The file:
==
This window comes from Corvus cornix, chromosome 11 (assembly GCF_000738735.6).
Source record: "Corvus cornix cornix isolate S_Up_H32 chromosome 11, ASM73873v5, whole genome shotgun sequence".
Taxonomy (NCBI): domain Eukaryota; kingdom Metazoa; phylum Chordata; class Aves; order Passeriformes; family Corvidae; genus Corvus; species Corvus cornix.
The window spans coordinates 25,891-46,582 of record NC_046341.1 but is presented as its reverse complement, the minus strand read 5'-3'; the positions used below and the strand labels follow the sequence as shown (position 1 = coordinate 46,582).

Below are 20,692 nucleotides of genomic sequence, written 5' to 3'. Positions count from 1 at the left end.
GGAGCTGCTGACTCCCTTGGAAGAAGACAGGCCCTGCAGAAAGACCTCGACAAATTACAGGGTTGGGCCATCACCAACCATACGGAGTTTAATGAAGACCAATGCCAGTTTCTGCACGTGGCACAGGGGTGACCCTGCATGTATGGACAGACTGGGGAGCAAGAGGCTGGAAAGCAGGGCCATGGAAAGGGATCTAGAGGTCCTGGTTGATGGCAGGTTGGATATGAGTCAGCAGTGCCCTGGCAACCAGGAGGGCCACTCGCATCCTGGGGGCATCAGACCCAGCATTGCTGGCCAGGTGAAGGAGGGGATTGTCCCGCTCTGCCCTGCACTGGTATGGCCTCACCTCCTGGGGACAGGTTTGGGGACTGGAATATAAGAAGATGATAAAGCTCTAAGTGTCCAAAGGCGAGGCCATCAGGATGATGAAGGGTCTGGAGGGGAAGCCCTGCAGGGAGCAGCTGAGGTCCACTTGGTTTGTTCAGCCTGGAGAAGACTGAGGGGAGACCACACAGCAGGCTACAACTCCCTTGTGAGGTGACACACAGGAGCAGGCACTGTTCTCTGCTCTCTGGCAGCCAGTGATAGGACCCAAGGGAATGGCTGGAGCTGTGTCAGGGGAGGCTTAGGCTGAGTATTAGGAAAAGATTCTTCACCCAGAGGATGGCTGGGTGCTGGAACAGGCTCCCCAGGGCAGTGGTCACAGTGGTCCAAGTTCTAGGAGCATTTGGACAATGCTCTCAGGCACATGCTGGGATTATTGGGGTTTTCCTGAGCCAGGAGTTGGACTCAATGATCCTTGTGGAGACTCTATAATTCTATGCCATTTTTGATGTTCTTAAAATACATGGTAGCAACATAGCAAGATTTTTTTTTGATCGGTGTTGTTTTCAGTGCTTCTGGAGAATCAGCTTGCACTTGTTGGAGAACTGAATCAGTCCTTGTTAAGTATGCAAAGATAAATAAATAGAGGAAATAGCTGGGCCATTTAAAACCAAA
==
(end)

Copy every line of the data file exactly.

This window comes from Corvus cornix, chromosome 11 (assembly GCF_000738735.6).
Source record: "Corvus cornix cornix isolate S_Up_H32 chromosome 11, ASM73873v5, whole genome shotgun sequence".
Taxonomy (NCBI): domain Eukaryota; kingdom Metazoa; phylum Chordata; class Aves; order Passeriformes; family Corvidae; genus Corvus; species Corvus cornix.
The window spans coordinates 25,891-46,582 of record NC_046341.1 but is presented as its reverse complement, the minus strand read 5'-3'; the positions used below and the strand labels follow the sequence as shown (position 1 = coordinate 46,582).

Below are 20,692 nucleotides of genomic sequence, written 5' to 3'. Positions count from 1 at the left end.
GGAGCTGCTGACTCCCTTGGAAGAAGACAGGCCCTGCAGAAAGACCTCGACAAATTACAGGGTTGGGCCATCACCAACCATACGGAGTTTAATGAAGACCAATGCCAGTTTCTGCACGTGGCACAGGGGTGACCCTGCATGTATGGACAGACTGGGGAGCAAGAGGCTGGAAAGCAGGGCCATGGAAAGGGATCTAGAGGTCCTGGTTGATGGCAGGTTGGATATGAGTCAGCAGTGCCCTGGCAACCAGGAGGGCCACTCGCATCCTGGGGGCATCAGACCCAGCATTGCTGGCCAGGTGAAGGAGGGGATTGTCCCGCTCTGCCCTGCACTGGTATGGCCTCACCTCCTGGGGACAGGTTTGGGGACTGGAATATAAGAAGATGATAAAGCTCTAAGTGTCCAAAGGCGAGGCCATCAGGATGATGAAGGGTCTGGAGGGGAAGCCCTGCAGGGAGCAGCTGAGGTCCACTTGGTTTGTTCAGCCTGGAGAAGACTGAGGGGAGACCACACAGCAGGCTACAACTCCCTTGTGAGGTGACACACAGGAGCAGGCACTGTTCTCTGCTCTCTGGCAGCCAGTGATAGGACCCAAGGGAATGGCTGGAGCTGTGTCAGGGGAGGCTTAGGCTGAGTATTAGGAAAAGATTCTTCACCCAGAGGATGGCTGGGTGCTGGAACAGGCTCCCCAGGGCAGTGGTCACAGTGGTCCAAGTTCTAGGAGCATTTGGACAATGCTCTCAGGCACATGCTGGGATTATTGGGGTTTTCCTGAGCCAGGAGTTGGACTCAATGATCCTTGTGGAGACTCTATAATTCTATGCCATTTTTGATGTTCTTAAAATACATGGTAGCAACATAGCAAGATTTTTTTTTGATCGGTGTTGTTTTCAGTGCTTCTGGAGAATCAGCTTGCACTTGTTGGAGAACTGAATCAGTCCTTGTTAAGTATGCAAAGATAAATAAATAGAGGAAATAGCTGGGCCATTTAAAACCAAA